Continuing once again with the YEARS of my life, I couldn’t stop this trend until I had told you about my first foray to Mexico. It was a life changer in so many ways. Therefore, 1952 was no ordinary year for me.
I had finished my first year of college at Mississippi State University. I was totally confused about my future. The Korean War was raging and it looked like I could be drafted. I didn’t know what I wanted to do in life. I knew (and had known since I was 8 years old) that I wanted to get out of the tight confines of Mississippi living. I just didn’t conform to the local life styles which mainly focused on home, church and bigotry.
Shortly before the school year was over, a student from Mexico told me about the University of Mexico in Mexico City. He said they had a school for foreigners to study Spanish and that I might like to go there. He had his cousin send me a catalog. Once I got it and read through it, I knew this was just the thing for me. Not just leaving Mississippi but the country. My mother thought it was the most ridiculous thing she had ever heard of. My father thought it was wonderful, being that he had taught himself Spanish via a home course of records from the Cortina Language Academy.
As I recounted in a much earlier blog about my father (it’s in the archives), he was a very unusual man. Even though his Spanish was self–taught, he could express himself pretty well in it. He then spoke only in “his brand of Spanish” to us his kids. Such doings in Mississippi almost ranked us in the heretical level of non-conformity, much to my mother’s complete dismay. Here I was wanting to go off to Mexico all by myself and she couldn’t understand why. My father worked for the railroad so he got me a free pass to go to Mexico City on the train. My mother fought this every step of the way. Yet, by that fall, I was off to La Capital. I felt like I was escaping from reformatory.
On the train in Mexico, I used the Spanish that had been pumped into my head by my father to attempt to speak with people. Most laughed. One even told me I spoke like a phonograph record. I guess I did because that’s how my father learned his Spanish—repeating after those Cortina recordings.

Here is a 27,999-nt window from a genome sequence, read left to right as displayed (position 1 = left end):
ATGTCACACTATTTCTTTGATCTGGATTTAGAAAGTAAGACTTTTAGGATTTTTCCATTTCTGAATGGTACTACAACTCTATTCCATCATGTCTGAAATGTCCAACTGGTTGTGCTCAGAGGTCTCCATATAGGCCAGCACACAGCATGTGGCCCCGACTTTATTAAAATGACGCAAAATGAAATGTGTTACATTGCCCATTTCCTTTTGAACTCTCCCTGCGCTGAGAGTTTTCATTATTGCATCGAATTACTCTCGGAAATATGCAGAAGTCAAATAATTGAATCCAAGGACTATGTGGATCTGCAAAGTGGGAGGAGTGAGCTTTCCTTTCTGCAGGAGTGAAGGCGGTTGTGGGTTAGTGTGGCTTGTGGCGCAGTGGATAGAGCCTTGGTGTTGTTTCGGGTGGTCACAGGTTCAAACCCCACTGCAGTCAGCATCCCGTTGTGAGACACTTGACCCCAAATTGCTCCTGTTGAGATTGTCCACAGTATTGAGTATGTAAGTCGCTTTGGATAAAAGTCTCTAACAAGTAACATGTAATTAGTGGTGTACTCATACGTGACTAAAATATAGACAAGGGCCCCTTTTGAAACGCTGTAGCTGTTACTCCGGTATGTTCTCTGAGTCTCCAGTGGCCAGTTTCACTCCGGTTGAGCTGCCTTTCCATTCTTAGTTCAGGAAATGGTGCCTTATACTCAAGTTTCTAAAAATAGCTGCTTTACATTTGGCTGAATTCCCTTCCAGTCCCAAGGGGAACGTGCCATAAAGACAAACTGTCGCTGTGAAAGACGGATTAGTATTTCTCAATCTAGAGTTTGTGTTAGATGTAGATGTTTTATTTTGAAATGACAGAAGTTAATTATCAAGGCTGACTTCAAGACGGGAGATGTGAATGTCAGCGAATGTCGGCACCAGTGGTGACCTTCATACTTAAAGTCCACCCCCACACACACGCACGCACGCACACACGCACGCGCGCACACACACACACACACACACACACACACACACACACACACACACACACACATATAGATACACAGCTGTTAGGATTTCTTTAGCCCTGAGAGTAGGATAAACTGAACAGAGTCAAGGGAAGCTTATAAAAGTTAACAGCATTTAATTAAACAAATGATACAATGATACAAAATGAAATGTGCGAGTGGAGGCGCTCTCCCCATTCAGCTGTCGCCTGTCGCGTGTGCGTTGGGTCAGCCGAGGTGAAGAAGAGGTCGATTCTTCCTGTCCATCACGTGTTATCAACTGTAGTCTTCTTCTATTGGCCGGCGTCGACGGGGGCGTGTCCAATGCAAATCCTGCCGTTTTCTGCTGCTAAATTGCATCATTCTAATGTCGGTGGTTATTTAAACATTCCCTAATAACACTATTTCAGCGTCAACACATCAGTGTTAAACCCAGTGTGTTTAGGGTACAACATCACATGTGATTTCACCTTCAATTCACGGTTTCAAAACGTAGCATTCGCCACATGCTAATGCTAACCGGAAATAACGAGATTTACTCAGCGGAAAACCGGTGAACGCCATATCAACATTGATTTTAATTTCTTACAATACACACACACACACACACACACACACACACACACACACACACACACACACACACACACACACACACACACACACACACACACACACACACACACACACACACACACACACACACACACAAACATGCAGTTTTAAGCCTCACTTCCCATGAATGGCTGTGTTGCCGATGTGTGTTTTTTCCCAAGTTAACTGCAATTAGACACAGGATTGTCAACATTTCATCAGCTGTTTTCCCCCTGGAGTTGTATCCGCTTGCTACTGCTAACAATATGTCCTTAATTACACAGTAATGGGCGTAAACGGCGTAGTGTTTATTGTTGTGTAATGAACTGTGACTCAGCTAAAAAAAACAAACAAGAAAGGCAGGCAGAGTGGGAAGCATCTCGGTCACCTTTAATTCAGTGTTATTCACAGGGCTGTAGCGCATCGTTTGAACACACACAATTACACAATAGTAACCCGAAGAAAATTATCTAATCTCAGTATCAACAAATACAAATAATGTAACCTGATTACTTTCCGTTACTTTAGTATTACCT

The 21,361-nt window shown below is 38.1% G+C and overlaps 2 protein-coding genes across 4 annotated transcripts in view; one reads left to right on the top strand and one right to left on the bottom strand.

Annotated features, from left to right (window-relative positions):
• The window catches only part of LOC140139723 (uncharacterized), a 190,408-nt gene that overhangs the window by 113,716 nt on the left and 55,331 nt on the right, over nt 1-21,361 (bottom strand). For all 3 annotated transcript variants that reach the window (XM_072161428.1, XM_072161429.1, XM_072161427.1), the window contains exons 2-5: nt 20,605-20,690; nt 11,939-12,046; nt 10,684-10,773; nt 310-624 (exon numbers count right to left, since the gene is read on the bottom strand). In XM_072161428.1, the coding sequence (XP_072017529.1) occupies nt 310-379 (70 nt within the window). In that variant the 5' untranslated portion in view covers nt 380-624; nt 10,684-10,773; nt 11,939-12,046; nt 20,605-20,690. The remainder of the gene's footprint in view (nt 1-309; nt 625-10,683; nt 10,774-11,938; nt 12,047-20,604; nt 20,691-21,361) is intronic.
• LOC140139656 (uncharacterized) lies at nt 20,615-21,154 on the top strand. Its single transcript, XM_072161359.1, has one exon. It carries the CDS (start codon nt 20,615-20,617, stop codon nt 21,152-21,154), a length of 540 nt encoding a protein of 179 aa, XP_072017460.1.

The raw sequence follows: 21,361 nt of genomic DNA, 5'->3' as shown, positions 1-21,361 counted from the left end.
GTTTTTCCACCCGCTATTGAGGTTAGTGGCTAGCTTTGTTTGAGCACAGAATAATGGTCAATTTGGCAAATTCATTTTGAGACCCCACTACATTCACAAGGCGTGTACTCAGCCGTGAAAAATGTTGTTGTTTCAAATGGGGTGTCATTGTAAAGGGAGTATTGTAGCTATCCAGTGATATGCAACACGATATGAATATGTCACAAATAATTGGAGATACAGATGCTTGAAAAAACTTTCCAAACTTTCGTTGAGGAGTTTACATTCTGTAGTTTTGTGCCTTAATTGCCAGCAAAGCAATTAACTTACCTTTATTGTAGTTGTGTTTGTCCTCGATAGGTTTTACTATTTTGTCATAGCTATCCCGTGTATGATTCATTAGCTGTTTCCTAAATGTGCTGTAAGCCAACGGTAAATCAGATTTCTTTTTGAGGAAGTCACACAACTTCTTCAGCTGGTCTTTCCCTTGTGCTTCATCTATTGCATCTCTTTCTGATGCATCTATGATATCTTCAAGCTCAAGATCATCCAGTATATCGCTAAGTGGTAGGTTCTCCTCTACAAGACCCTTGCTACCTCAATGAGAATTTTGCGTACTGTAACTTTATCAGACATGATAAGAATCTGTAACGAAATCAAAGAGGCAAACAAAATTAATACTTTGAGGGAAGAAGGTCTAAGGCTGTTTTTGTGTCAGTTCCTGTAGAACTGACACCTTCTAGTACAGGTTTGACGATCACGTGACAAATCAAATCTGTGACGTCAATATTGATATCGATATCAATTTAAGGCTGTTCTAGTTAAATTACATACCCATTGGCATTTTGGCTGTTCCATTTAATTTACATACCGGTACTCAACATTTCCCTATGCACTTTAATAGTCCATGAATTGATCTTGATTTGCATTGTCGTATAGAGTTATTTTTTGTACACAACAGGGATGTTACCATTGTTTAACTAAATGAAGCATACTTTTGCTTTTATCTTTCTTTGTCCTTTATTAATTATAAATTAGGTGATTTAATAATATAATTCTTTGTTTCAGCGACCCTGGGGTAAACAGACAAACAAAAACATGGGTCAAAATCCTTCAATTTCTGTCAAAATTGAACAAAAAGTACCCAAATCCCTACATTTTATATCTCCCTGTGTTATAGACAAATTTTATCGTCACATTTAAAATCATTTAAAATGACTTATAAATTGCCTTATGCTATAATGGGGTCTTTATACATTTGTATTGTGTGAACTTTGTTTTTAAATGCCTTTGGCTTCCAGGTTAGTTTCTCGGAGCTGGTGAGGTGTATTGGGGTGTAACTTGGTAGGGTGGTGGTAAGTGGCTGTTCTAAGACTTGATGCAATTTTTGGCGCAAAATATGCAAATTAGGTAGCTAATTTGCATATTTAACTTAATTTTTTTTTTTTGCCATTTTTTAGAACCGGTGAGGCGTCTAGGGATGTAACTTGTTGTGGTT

I got to Mexico City and felt as though I had been cast out into a very large, very unfamiliar world. My Mexican friend at Miss. State had told me to go to the New York Hotel. He said it wasn’t far from the train station, was in a good part of town and wouldn’t be all that expensive.
I spent one night at the New York and at breakfast next morning ran into someone who all of a sudden seemed to take over my life. Her name was Charley. She had lived in Chicago for a while but returned to Mexico eventually. She persuaded me to come to live at the private home where she worked just around the corner. She was like the concierge there. The woman who owned the place was Señora Emma Hurtado, a dyed red-headed, unfriendly woman. She apparently let Charley look after everything so I had no dealings with her directly except to ward off her unfriendly looks the few times we passed one another. Charley rented me a very nice room with a balcony. I didn’t know it at the time I rented that I was living in a very famous person’s home. I didn’t know any famous Mexicans so I had no idea who Diego Rivera was.
The house was not where he lived but where he shacked up with Emma who was to become his wife after Frida Kahlo died. Emma was his agent and ran a small museum/gallery on the ground floor of her house.
Diego Rivera was a very pudgy man who came and went and a lot of his paintings were hung in the private museum/gallery. Sometimes parties would take place there. Charley always made sure that I got in.
There I was from little Okolona, Mississippi, living and hob-knobbing with a world-class artist like Diego Rivera. I got to meet a lot of famous Mexicans. Charley also cleared all the hurdles for me to study at the University of Mexico. The school was really a small-time operation and I would have been lost without her help. She smoothed every wrinkle I had in Mexico. She even arranged for me to make a little extra money on the side by appearing as an extra in Mexican films—mainly night club scenes where they wanted American looking types.
Again I couldn’t believe that I had escaped Okolona and its overwhelming Jesus culture and swapped it for all this international living.
You can read all about it in my book CONTESSA. I not only put my later Cuban adventures in it but a lot of my Mexican escapades. Here is a paragraph from page 82 of CONTESSA:
“About a month later, Señora Emma had a big reception at her private museum in order to sell some of Diego Rivera’s art work. Charley made sure I was invited. I really felt out of place and was sure that tough-looking Señora Emma would pitch me out on my ear. Nothing of the kind. I saw how much she too depended on Charley. Not only that, when the “maestro” himself arrived, Charley was the first person he headed for. She dished him for having gained weight and all the time feeding him. He laughed and was putty in her hands (like the rest of us). Sr. Rivera was a rotund person who had the roundest face I’d ever seen on a person. His art work was an explosion of colors and depicted Mexico’s past blended with a hope for a socialist future. Historical characters from Mexico’s glorious past, Spanish conquistadores, and modern revolutionary figures made up the core of his paintings. I watched him and was impressed that he was famous—not only locally but internationally.”
So 1952 was an eye-opening year for me thanks to Mexico. This wonderful country helped me develop my zest for living—which of course I eventually transferred to the written page. Most of my writing is taken directly from life itself.